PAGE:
Definition of Hypothetical Question
A hypothetical question is based on supposition, opinion, personal belief, or conjecture, and not facts. It is not based on reality. It mostly deals with actions and scenarios that might happen, or something that might not have happened as yet, but which could happen. This sort of a question usually requires the questioner to arrange imaginary parameters for the things he supposes.
Common Use of Hypothetical Question
- What would you do if you are given 24 hours to live?
- If you were a robot, what would you want to do?
- If you are offered 3 wishes, what would they be?
Difference between Hypothetical and Rhetorical Question
The difference between hypothetical and rhetorical questions is that a rhetorical question presupposes a correct answer, of which readers are aware. However, a hypothetical question poses an imagined and assumption-based question, not based in fact, and hence the answer could be different from what readers expect.
Examples of Hypothetical Question in Literature
Example #1: A Modest Proposal (By Jonathan Swift)
“The number of souls in this kingdom being usually reckoned one million and a half, of these I calculate there may be about two hundred thousand couple whose wives are breeders; from which number I subtract thirty thousand couple, who are able to maintain their own children… There only remain an hundred and twenty thousand children of poor parents annually born: The question therefore is, How this number shall be reared, and provided for, which, as I have already said, under the present Situation of Affairs, is utterly impossible by all the methods hitherto proposed …”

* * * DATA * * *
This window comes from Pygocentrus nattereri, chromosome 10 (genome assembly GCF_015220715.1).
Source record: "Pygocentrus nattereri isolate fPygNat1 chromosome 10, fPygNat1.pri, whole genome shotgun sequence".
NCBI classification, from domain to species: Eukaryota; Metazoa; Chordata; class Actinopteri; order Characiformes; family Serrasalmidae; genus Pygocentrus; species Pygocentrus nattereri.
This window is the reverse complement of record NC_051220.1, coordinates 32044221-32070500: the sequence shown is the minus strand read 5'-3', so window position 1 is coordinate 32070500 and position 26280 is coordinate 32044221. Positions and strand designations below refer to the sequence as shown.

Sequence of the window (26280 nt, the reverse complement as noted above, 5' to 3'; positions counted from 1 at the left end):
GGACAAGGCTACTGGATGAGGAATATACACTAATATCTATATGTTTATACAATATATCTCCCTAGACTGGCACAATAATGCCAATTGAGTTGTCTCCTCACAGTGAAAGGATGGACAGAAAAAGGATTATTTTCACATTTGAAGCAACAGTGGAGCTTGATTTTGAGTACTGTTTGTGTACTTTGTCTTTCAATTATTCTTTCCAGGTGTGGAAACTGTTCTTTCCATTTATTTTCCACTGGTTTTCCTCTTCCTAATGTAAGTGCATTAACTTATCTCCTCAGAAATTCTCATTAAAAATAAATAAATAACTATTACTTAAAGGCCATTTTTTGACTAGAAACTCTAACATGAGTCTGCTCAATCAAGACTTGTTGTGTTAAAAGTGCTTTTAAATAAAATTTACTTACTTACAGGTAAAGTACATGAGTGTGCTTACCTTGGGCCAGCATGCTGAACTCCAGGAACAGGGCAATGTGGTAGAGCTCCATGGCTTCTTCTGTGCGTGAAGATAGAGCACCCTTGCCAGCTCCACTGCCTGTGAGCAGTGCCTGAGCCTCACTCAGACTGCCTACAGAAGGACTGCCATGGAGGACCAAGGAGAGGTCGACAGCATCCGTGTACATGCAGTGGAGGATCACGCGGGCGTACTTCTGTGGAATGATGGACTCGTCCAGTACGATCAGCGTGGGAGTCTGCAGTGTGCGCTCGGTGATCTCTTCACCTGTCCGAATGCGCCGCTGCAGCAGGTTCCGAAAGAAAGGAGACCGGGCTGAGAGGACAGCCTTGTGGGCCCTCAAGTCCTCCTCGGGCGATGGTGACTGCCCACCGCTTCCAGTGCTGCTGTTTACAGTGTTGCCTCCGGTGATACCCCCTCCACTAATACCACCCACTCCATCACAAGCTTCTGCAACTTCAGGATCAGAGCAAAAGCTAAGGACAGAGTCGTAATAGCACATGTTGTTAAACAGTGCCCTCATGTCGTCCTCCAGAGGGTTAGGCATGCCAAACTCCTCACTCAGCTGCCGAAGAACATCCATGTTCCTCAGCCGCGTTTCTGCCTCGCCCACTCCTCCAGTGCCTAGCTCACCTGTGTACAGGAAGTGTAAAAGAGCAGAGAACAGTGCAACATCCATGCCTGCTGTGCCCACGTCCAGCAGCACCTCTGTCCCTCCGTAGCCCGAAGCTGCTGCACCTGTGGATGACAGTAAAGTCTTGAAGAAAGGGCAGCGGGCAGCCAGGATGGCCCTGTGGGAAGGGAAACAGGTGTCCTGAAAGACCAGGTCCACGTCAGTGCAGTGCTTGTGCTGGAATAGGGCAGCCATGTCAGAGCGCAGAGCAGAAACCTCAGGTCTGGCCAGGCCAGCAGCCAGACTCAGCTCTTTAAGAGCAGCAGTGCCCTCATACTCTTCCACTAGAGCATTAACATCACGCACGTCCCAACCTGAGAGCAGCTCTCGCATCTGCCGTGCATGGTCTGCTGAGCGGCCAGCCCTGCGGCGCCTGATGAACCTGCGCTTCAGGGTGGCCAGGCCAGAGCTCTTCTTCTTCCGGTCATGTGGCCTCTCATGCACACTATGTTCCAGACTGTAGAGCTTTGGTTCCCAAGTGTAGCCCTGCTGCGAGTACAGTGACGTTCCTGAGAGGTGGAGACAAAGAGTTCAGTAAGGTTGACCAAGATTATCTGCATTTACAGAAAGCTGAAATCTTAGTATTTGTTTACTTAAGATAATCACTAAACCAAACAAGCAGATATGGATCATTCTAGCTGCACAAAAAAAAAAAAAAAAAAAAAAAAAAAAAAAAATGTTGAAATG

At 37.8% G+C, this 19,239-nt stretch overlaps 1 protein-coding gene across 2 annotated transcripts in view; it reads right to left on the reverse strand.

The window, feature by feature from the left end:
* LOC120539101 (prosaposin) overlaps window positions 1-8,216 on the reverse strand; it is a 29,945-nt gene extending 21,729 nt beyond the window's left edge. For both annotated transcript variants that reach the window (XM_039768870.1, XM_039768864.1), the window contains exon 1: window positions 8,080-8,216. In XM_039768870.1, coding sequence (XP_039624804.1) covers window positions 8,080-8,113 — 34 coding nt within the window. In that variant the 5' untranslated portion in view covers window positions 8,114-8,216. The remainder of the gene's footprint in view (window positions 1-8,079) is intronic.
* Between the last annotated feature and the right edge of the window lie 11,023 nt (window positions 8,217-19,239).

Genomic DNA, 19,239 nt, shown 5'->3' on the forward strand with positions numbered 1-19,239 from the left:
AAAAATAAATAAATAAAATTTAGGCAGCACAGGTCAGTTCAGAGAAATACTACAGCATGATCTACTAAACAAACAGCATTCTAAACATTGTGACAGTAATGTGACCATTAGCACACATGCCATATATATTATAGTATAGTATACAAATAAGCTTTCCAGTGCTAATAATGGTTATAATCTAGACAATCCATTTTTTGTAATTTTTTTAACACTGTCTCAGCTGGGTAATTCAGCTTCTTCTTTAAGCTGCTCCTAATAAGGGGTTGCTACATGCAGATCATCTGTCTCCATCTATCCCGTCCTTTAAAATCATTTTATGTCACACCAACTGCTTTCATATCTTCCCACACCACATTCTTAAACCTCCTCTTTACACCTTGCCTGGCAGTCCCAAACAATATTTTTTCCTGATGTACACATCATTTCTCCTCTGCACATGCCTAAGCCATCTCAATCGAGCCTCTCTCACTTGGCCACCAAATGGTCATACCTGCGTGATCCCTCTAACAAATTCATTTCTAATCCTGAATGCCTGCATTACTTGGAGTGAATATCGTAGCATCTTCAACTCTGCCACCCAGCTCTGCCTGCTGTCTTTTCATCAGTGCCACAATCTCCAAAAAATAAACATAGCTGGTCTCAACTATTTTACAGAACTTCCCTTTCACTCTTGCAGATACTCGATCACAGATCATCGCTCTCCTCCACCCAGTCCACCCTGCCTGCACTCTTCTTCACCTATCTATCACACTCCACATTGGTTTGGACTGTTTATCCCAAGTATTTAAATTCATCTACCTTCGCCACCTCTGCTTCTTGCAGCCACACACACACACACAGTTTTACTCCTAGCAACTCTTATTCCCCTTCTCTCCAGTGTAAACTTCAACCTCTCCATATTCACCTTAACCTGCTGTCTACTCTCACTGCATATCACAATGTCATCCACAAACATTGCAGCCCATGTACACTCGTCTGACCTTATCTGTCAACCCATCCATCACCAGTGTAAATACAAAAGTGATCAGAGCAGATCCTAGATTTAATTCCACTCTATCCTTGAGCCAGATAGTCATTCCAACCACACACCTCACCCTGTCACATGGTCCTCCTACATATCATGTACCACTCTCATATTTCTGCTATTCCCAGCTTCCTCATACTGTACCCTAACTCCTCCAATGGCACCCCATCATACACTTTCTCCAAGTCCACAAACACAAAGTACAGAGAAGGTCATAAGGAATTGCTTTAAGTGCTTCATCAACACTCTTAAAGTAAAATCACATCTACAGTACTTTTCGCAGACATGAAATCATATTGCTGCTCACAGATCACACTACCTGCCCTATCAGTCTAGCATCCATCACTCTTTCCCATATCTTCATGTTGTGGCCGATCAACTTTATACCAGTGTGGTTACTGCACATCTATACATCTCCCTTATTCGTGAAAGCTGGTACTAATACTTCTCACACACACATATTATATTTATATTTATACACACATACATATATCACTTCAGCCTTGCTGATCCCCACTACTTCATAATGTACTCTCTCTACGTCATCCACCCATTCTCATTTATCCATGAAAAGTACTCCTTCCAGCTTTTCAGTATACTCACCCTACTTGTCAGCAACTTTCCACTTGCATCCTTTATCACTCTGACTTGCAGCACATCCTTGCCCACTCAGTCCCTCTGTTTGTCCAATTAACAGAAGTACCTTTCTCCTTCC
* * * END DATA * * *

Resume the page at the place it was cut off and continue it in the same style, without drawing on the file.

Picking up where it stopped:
In this passage, Swift is estimating the number of people, and THE number of couples who can manage their children. Then he asks a hypothetical question based on his own opinions and assumption.
Example #2: Hamlet (By William Shakespeare)
CLAUDIUS: And now, Laertes, what’s the news with you?
You told us of some suit. What is ‘t, Laertes?
You cannot speak of reason to the Dane
And lose your voice. What wouldst thou beg, Laertes,
That shall not be my offer, not thy asking?
The head is not more native to the heart,
The hand more instrumental to the mouth,
Than is the throne of Denmark to thy father.
What wouldst thou have, Laertes?
Here, Claudius asks Laertes what favor he wants from him. Claudius hypothetically asks Laertes how he can waste time of his king by asking something he cannot give him.
Example #3: Dr. Faustus (By Christopher Marlowe)
FAUSTUS: My heart is harden’d, I cannot repent…
Have not I made blind Homer sing to me
Of Alexander’s love and Oenon’s death?
And hath not he, that built the walls of Thebes
With ravishing sound of his melodious harp,
Made music with my Mephistophilis?
Why should I die, then, or basely despair?
I am resolv’d; Faustus shall not repent…
Speak, are there many spheres above the moon?
Are all celestial bodies but one globe,
As is the substance of this centric earth?
In these lines, Faustus is posing hypothetical questions from two angles. First, he tries to convince himself that he has not done any wrong, and second that various others have done the same thing earlier. Therefore, he is not different.
Example #4: Waiting for Godot (By Samuel Beckett)
ESTRAGON: (very insidious). But what Saturday? And is it Saturday? Is it not rather Sunday? (Pause.) Or Monday? (Pause.) Or Friday?
(looking wildly about him, as though the date was inscribed in the landscape). It’s not possible!
What’ll we do?
If he came yesterday and we weren’t here you may be sure he won’t come again today.
But you say we were here yesterday.
In this example, Estragon and Vladimir pose questions to one another, which are based merely on assumptions. Both are asking and giving generalized answers without knowing the facts or truths.
Function of Hypothetical Question
Hypothetical question is frequently used in literature, communication, job interviews, public rhetoric, and daily conversation, to let readers know the assumed answers and supposed point of views of the writer or speaker, and to give his own opinion. In public speeches, speakers might have some hidden motives for such questions. The major function of a hypothetical question is to elicit opinions from readers.